Affiliation with a religious organization is a strong predictor of secular civic habits (volunteering, giving to secular causes, voting, or giving blood) and an important incubator of social capital.

Amen. Yet it costs low-income, non-itemizing folks who put a dollar in the collection plate a whole dollar. One might insist that a high-income citizen giving to her well-endowed alma mater somehow yields greater benefits than a low-income citizen giving to her favorite community-serving church. But go ahead, try and prove it.

Or, one might simply retreat to the formal-legal position that tax-exempt status is not now by law contingent on producing actual, measurable benefits, but hinges only on asserting a broadly defined charitable purpose, and in seeing to it that no excess revenues benefit board members or other principals. True, but that does not make it right.

For instance, it doesn't sit right when a secular private university that does nothing much for its local community gets a government grant to document the efficacy of a local faith-based youth antiviolence program when the participating religious nonprofit groups themselves are discriminated against in the government grant-making process or have been summarily denied public funding to expand their civic good works.

The key nonprofit distinction is not religious or secular, large or small, national or local. It's who really serves disadvantaged members, nonmembers, or the public at large, how, and how much. It is time to consider revamping federal, state, and local laws governing nonprofit organizations so as to restrict full-fledged tax-exempt status to organizations that predictably and reliably produce significant nonmember benefits.

Ask not what nonprofit organizations do for their employees or members. Ask instead what they actually do for their local communities and for their country. Ask how much, all sanctimonious or self-serving rhetoric aside, they dedicate in money, manpower, building space, or other resources to producing these benefits. Some well-endowed private universities will come out looking great and deserving almost every break in the book; others will come out looking .  .  . well-endowed. Some grassroots ministries will prove to practice even better than they preach while others will scream Elmer Gantry, or worse. And so on.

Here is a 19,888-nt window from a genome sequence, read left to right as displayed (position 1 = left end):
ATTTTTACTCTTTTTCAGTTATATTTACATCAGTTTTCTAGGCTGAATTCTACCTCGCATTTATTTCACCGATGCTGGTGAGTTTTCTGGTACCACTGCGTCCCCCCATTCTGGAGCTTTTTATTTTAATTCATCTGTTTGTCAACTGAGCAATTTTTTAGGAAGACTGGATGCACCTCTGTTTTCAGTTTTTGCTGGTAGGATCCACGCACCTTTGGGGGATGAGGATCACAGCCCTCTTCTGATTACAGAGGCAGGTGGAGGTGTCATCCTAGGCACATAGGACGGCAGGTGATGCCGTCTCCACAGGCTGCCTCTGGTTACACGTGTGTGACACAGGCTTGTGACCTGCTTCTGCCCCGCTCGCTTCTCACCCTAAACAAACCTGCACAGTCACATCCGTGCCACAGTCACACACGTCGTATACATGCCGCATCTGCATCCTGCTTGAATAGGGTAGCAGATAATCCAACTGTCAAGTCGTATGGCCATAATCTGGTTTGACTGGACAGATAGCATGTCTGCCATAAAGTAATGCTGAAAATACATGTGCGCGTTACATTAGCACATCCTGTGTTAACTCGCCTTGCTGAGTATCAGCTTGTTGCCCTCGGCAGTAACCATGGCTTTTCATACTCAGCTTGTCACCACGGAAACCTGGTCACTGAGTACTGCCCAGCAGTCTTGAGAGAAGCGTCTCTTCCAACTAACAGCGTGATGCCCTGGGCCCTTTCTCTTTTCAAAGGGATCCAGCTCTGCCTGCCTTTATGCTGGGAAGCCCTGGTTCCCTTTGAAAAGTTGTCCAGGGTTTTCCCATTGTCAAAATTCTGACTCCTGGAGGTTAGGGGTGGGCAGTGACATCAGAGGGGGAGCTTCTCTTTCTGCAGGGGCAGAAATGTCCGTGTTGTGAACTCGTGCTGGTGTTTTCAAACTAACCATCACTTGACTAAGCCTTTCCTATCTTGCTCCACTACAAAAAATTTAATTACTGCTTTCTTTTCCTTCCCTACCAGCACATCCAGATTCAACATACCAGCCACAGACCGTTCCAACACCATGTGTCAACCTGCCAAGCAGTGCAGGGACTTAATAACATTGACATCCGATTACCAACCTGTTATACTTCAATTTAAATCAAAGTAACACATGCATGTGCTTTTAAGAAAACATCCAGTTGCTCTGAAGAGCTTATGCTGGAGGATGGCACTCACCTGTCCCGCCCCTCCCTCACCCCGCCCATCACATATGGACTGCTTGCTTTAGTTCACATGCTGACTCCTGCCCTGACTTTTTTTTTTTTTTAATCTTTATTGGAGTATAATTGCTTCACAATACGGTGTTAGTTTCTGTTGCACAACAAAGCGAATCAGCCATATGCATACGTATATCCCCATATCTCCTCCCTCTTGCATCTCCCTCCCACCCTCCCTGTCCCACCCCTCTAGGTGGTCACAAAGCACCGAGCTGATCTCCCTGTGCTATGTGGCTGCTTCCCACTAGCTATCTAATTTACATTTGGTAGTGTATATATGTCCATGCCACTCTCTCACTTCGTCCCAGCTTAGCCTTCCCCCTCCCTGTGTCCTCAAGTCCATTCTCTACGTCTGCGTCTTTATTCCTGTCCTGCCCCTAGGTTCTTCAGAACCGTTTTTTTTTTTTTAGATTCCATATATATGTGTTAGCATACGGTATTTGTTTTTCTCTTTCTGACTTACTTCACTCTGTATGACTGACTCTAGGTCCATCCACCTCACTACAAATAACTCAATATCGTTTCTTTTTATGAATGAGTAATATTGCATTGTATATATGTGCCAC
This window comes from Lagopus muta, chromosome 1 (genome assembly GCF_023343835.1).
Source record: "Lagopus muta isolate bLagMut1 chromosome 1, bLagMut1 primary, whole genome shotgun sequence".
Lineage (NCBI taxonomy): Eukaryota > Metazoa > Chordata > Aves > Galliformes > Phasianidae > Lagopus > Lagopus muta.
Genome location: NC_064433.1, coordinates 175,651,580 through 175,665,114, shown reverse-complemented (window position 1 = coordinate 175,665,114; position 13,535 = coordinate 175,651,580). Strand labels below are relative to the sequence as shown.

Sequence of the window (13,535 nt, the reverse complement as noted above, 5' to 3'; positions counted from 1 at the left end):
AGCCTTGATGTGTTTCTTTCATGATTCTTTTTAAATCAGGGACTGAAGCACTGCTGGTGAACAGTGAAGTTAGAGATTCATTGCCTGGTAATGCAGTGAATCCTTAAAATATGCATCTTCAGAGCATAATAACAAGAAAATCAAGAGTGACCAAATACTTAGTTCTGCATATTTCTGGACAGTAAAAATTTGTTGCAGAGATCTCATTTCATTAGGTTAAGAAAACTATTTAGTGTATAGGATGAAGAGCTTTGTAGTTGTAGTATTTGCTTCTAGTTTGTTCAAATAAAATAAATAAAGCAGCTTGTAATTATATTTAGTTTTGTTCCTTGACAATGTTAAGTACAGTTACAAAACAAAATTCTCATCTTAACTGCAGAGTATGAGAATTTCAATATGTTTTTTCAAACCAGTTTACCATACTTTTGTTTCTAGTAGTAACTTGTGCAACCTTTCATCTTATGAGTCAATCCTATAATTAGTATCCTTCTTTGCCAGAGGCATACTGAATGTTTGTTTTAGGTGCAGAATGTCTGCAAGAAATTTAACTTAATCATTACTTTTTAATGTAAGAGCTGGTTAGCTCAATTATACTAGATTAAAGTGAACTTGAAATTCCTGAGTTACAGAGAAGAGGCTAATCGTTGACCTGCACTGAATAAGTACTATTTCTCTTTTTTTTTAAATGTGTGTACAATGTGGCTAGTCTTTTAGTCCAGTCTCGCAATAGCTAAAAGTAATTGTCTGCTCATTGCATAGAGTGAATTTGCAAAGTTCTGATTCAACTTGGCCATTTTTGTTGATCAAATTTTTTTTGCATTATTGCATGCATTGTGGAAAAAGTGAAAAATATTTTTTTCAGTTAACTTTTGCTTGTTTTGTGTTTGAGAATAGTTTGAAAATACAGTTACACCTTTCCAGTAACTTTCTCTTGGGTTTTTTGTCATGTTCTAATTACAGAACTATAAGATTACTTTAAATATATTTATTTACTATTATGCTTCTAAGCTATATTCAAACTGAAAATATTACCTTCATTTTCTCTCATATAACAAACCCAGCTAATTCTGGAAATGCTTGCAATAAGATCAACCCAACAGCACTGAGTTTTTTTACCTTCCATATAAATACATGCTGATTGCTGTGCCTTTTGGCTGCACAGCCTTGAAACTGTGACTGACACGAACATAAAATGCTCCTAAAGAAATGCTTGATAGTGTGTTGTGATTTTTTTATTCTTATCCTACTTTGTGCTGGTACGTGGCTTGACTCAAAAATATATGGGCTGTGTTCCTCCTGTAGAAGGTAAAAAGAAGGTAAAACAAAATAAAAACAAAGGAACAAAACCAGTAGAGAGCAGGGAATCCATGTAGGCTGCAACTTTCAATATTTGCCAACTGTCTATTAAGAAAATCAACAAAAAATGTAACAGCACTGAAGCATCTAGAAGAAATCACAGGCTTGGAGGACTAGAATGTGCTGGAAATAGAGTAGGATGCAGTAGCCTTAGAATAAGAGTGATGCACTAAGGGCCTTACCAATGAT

Or simply ask what would happen if given nonprofit organizations disappeared tomorrow. Ask whether, in fact, organizations within the tax-exempt sector need all the subsidies and breaks they get in order to survive or thrive.

Tax-exempt for what and for whom?--those are the fundamental questions to begin asking in earnest, and they will rapidly take us well beyond concerns about the nonprofit sector's vulnerability to gross mismanagement, ethical lapses, dirty deeds, or felonious actions.

The next president, Democrat or Republican, should have a "philanthropy czar" in the West Wing whose only job is to report objectively on how the nation's massive nonprofit sector serves the public interest (or not), and to recommend legislative and other reforms to improve the sector's self-governance and call it to public account the way that government once called for-profit corporations to public account. I hereby nominate the steadfast Senator Grassley.

John J. DiIulio Jr., a contributing editor to THE WEEKLY STANDARD, is the author of Godly Republic: A Centrist Blueprint for America's Faith-Based Future.